Given that capital flight has complex forms, experts point out that it is important to demarcate between the legal (licit) and illegal (illicit) forms of flight. Licit flight capital is calculated as portfolio investment and other short term investments in the country but excludes longer term investments and foreign direct investment. Legal capital has a record in the books of the entities involved, earnings from interest, dividend, and realised capital gains normally returned to the country of origin. Illicit capital flight disappears from the books of accounts of the entities involved and any earnings from the capital are not recorded in the books of the country of origin.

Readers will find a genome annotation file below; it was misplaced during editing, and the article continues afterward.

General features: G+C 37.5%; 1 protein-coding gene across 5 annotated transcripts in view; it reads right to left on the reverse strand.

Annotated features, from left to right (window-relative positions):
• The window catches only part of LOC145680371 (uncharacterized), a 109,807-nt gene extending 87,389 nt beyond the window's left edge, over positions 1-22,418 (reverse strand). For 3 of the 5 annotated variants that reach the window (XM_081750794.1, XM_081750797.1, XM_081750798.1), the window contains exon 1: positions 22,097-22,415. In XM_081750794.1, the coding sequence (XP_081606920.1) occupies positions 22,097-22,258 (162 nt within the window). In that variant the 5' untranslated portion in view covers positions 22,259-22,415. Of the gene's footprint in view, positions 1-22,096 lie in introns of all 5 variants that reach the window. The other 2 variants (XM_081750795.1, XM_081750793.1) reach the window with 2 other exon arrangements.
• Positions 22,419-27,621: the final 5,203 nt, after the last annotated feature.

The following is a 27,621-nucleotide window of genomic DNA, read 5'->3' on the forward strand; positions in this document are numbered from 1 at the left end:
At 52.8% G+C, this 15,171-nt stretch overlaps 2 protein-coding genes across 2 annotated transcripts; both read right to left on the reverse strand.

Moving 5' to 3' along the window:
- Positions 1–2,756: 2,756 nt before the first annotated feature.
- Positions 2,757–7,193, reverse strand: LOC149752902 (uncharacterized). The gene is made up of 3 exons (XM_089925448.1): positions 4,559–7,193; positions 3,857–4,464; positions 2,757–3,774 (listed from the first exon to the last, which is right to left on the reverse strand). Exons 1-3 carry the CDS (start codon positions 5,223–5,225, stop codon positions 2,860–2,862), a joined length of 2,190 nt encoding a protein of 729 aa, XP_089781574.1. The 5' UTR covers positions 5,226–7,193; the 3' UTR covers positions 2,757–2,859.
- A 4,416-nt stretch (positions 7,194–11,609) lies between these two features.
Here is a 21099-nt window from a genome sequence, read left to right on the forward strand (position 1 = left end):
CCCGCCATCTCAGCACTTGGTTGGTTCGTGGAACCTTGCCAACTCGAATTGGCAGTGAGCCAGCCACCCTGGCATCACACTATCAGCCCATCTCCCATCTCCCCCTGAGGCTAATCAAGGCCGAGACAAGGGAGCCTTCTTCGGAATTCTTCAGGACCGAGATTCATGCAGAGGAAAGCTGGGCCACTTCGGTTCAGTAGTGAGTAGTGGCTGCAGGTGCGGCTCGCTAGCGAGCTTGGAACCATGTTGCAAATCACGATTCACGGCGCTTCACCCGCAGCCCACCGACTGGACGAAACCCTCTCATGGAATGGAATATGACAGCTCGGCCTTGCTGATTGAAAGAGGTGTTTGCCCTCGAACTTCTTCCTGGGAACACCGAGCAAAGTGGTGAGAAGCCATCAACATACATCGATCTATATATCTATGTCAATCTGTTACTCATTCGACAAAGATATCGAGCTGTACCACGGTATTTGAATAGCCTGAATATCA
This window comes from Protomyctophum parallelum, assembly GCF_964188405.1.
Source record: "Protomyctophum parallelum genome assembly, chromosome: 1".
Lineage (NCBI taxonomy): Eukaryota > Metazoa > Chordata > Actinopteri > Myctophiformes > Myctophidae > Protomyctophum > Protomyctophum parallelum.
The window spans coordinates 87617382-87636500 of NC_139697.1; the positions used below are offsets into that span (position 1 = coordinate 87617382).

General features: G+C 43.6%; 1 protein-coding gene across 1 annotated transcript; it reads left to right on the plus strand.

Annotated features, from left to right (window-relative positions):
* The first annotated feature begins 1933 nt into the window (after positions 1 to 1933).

Dr. D. R. Agarwal, Director, Institute of International Trade, Kolkata affirms, “The cross-border component of bribery and theft by government officials is the smallest, accounting for only about 3% of the global total. The criminal component constitutes about 30 to 35% of the total. And the commercially tax-evading component, driven primarily by falsified pricing in imports and exports, is by far the largest, at 60 to 65% of the global total.”